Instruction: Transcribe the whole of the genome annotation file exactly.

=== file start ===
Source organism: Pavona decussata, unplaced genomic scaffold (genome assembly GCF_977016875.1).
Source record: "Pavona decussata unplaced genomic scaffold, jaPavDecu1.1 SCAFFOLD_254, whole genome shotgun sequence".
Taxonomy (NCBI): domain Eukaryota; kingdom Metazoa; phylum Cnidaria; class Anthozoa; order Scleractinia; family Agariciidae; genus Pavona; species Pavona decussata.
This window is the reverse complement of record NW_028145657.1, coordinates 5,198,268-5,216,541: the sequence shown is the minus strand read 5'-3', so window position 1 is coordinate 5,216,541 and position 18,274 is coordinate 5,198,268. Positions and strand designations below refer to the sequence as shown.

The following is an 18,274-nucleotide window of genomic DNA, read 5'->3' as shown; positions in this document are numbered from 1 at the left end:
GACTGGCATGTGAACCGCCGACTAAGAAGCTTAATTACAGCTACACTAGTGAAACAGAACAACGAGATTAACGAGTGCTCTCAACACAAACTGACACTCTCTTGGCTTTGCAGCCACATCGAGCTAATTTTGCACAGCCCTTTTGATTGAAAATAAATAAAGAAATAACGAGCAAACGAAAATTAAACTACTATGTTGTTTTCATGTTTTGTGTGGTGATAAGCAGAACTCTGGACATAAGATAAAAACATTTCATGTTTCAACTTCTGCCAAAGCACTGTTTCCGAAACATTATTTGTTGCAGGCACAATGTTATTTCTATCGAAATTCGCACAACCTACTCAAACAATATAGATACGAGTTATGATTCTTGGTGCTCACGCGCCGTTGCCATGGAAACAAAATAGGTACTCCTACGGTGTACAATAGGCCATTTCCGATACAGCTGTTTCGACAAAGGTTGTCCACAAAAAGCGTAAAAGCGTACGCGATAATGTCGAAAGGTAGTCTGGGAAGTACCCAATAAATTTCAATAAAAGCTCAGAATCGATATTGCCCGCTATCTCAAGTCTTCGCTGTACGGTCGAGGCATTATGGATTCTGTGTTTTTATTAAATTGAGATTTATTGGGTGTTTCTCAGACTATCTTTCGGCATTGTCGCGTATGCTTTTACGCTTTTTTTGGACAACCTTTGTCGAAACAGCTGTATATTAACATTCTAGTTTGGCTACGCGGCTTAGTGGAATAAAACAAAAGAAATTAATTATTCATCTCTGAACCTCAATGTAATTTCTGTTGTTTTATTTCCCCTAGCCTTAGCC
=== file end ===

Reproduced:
Source organism: Pavona decussata, unplaced genomic scaffold (genome assembly GCF_977016875.1).
Source record: "Pavona decussata unplaced genomic scaffold, jaPavDecu1.1 SCAFFOLD_254, whole genome shotgun sequence".
Taxonomy (NCBI): domain Eukaryota; kingdom Metazoa; phylum Cnidaria; class Anthozoa; order Scleractinia; family Agariciidae; genus Pavona; species Pavona decussata.
This window is the reverse complement of record NW_028145657.1, coordinates 5,198,268-5,216,541: the sequence shown is the minus strand read 5'-3', so window position 1 is coordinate 5,216,541 and position 18,274 is coordinate 5,198,268. Positions and strand designations below refer to the sequence as shown.

The following is an 18,274-nucleotide window of genomic DNA, read 5'->3' as shown; positions in this document are numbered from 1 at the left end:
GACTGGCATGTGAACCGCCGACTAAGAAGCTTAATTACAGCTACACTAGTGAAACAGAACAACGAGATTAACGAGTGCTCTCAACACAAACTGACACTCTCTTGGCTTTGCAGCCACATCGAGCTAATTTTGCACAGCCCTTTTGATTGAAAATAAATAAAGAAATAACGAGCAAACGAAAATTAAACTACTATGTTGTTTTCATGTTTTGTGTGGTGATAAGCAGAACTCTGGACATAAGATAAAAACATTTCATGTTTCAACTTCTGCCAAAGCACTGTTTCCGAAACATTATTTGTTGCAGGCACAATGTTATTTCTATCGAAATTCGCACAACCTACTCAAACAATATAGATACGAGTTATGATTCTTGGTGCTCACGCGCCGTTGCCATGGAAACAAAATAGGTACTCCTACGGTGTACAATAGGCCATTTCCGATACAGCTGTTTCGACAAAGGTTGTCCACAAAAAGCGTAAAAGCGTACGCGATAATGTCGAAAGGTAGTCTGGGAAGTACCCAATAAATTTCAATAAAAGCTCAGAATCGATATTGCCCGCTATCTCAAGTCTTCGCTGTACGGTCGAGGCATTATGGATTCTGTGTTTTTATTAAATTGAGATTTATTGGGTGTTTCTCAGACTATCTTTCGGCATTGTCGCGTATGCTTTTACGCTTTTTTTGGACAACCTTTGTCGAAACAGCTGTATATTAACATTCTAGTTTGGCTACGCGGCTTAGTGGAATAAAACAAAAGAAATTAATTATTCATCTCTGAACCTCAATGTAATTTCTGTTGTTTTATTTCCCCTAGCCTTAGCC